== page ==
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Learn This Invaluable Skill Regardless of Your Niche

There are many skills that come in handy for small business owners. I’d like to take a minute to share what I feel is one of the most helpful and valuable skills anyone can develop with some practice.

I am a believer that if a business owner doesn’t personally possess a skill, he can outsource to find it, take on a partner who has it, or simply study and learn and practice until the new skill becomes part of his talent.

But if you know how to do this, you will have all the content, products, and online help a business owner could ask for.

Anyone can do it. Most newbies avoid it. It takes some effort, but it gets easier every time you do it. It’s a skill that has literally made some people millions! Seriously.

We learned it’s basic steps in elementary school (if you paid attention), practiced it a lot in high school, and refined it in college.

Here’s a hint if you haven’t figured out what this skill is:

According to Samuel Johnson . . . “Knowledge is of two kinds. We know a subject ourselves, or we know where we can find information upon it.”

The answer is, of course . . . drum roll . . . RESEARCH!

Nowhere is the lack of this skill (or at least the willingness to do it) more evident than in many people’s failing businesses.  Often owners and webmasters avoid it at all costs.  Certainly research takes some effort, focus, knowledge of how to do it, and certainly patience.  But I believe even those who aren’t experts in research, but make a good effort to do it,  have a distinct advantage over others that don’t or won’t do any research.

In the business world, knowledge is power!  Knowledge and understanding of the niche marketplace, of consumer preferences, of cutting edge techniques and strategies, and of news, events, and the niche competition all increase the business power of an entrepreneur.

Let me tell you this (of which I’m 100% certain):  those business owners that do their market research (or have someone on staff or outsourced do it) will have a distinct advantage over competitors that don’t do research.

I believe that, in many instances, small businesses fail because the knowledge and understanding of the solo operator about his/her own niche market is not sufficient … or is just plain out of touch with reality.  Smart research helps to eliminate gaps in knowledge and marketplace intelligence (the reality of what’s really important and what’s not).

Market research has many “pluses” or advantages (things beside owner knowledge):

  • You get a more sure and detailed answer to your questions
  • You benefit immensely just from the actual process of “digging” for an answer
  • You become exposed to both (or many) sides of a question or issues so as to enhance your total understanding of the niche and it’s current issues and debates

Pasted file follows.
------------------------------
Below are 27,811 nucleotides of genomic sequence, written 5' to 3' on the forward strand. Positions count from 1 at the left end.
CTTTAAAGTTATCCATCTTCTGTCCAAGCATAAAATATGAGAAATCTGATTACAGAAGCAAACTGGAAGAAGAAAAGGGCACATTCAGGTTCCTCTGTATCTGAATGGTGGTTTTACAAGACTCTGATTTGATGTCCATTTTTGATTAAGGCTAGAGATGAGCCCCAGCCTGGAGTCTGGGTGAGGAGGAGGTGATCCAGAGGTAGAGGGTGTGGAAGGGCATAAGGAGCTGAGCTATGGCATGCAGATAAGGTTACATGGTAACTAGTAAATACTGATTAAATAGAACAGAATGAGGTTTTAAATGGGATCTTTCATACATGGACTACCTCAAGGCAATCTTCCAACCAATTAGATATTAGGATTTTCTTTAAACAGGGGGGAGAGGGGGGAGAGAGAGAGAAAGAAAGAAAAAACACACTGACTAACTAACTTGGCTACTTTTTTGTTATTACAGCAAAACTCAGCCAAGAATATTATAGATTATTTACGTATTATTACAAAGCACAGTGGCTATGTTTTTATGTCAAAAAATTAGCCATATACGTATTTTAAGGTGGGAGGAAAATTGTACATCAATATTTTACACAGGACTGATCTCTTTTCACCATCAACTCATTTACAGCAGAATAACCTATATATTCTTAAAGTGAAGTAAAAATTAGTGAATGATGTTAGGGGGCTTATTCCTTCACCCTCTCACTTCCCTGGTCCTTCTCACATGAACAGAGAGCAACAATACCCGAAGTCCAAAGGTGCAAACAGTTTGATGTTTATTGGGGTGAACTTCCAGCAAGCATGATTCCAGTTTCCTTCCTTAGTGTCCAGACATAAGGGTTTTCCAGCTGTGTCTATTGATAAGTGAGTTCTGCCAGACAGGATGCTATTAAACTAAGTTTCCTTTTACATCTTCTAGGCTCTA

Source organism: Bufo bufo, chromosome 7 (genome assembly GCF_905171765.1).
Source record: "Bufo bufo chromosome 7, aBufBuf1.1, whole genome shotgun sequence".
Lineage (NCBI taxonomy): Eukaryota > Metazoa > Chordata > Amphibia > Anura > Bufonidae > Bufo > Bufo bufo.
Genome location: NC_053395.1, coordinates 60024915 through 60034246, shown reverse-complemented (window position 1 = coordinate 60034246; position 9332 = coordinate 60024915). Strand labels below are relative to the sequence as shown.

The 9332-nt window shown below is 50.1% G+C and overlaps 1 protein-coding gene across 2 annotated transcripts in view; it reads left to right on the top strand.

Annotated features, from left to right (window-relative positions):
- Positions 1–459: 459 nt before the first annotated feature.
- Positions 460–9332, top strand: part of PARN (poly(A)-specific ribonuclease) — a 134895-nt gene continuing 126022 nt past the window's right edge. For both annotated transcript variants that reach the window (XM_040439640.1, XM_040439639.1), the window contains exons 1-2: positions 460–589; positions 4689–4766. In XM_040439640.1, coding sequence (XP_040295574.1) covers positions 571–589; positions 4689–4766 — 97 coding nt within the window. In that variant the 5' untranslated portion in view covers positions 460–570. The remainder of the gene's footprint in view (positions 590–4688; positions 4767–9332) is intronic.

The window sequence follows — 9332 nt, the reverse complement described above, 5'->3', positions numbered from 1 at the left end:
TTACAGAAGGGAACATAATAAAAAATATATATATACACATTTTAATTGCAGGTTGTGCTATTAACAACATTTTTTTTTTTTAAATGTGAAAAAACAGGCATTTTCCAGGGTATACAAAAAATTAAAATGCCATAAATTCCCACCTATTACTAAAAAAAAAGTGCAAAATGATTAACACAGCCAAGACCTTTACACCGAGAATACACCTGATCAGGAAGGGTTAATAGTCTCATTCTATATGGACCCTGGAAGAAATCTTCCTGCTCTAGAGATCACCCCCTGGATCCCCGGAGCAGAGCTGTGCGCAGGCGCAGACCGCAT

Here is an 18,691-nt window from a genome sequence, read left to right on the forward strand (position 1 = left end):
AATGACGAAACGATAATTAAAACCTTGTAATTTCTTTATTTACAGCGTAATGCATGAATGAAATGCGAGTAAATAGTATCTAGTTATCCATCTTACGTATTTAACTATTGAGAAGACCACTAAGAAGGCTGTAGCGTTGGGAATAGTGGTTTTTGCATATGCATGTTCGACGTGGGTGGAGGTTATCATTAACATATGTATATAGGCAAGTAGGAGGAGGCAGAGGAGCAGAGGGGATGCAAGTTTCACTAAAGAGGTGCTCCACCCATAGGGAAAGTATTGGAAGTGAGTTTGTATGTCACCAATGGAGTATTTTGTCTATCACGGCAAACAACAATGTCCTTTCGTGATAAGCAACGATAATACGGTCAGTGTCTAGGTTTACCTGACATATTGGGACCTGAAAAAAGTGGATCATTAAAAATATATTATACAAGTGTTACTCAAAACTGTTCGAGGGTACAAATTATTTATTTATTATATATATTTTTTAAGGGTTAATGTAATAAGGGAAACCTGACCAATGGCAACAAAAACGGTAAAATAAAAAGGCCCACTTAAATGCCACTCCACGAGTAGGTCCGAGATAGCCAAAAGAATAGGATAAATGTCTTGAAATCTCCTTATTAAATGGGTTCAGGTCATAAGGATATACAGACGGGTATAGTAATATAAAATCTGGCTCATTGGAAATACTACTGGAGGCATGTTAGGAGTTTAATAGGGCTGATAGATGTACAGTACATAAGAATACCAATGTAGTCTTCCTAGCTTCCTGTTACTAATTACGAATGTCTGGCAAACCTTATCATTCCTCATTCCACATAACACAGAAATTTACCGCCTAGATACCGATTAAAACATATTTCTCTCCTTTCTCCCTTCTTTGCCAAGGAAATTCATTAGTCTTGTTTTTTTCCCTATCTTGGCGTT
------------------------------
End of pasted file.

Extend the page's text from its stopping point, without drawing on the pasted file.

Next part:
• You learn a lot about related or peripheral issues that affect the niche so that you are better informed and prepared to discuss and even create products related to your main offerings
  • You are more readily accepted as a niche expert if you have a well-rounded and deep understanding of the entire niche and it’s surrounding influences
  • You learn what doesn’t work or what has failed in the past (things about the subject to avoid)
  • In the end, you become a better business owner because of what research has exposed you to

You will never be at a loss for content, blog posts, articles, information products, answers to niche questions or help in solving a customer problem because knowing how to do research means the knowledge of others will always be available to you (especially when you draw a blank and don’t have clear ideas of your own).

How do you do research?  Excellent question.

Why don’t you go research that subject?  Seriously!

After you’ve had a chance at personal discovery, I’ll offer a few ideas and tips of my own.

You can begin by pondering the following 10 research questions:

10 Basic Research Questions for Every Niche Business

  1. What business am I really in?  (For example:  you make think you’re in the ebook business; but really you sell information in specific marketplaces.)
  2. What is my objective(s) in serving my potential prospects and paying customers?
  3. Who is my audience?  (Hint:  don’t say “people like me” – you may not be the best fit for what you plan to sell)
  4. Can I define a “perfect customer” and draw up a detailed profile?
  5. Where can I find or locate my perfect customers online?
  6. What are these potential prospects buying right now in the niche marketplace?
  7. What am I going to do to motivate these people to buy from me and my business?
  8. Who are my direct competitors in the niche and what are they offering?  What do prospects like and dislike about these competitors and products?
  9. What are the very best sources of data, metrics, and news in my niche and how can I monitor them daily with major time investments?
  10. What data points do I need to set in my own business in order to track and gather the details I will need?

Start with these 10 questions and learn all you can about the audience makeup and preferences that are pertinent to your business intelligence.

Finally, I’d like to share a few quotes about research that might help to motivate you to master this skill:

“Research means that you don’t know, but are willing to find out.”  Charles F. Kettering
“Research teaches a man to admit he is wrong and to be proud of the fact that he does so, rather than try with all his energy to defend an unsound plan because he is afraid that admission of error is a confession of weakness when rather it is a sign of strength.”  Professor H. E. Stocher
“The common facts of today are the products of yesterday’s research.”  Duncan MacDonald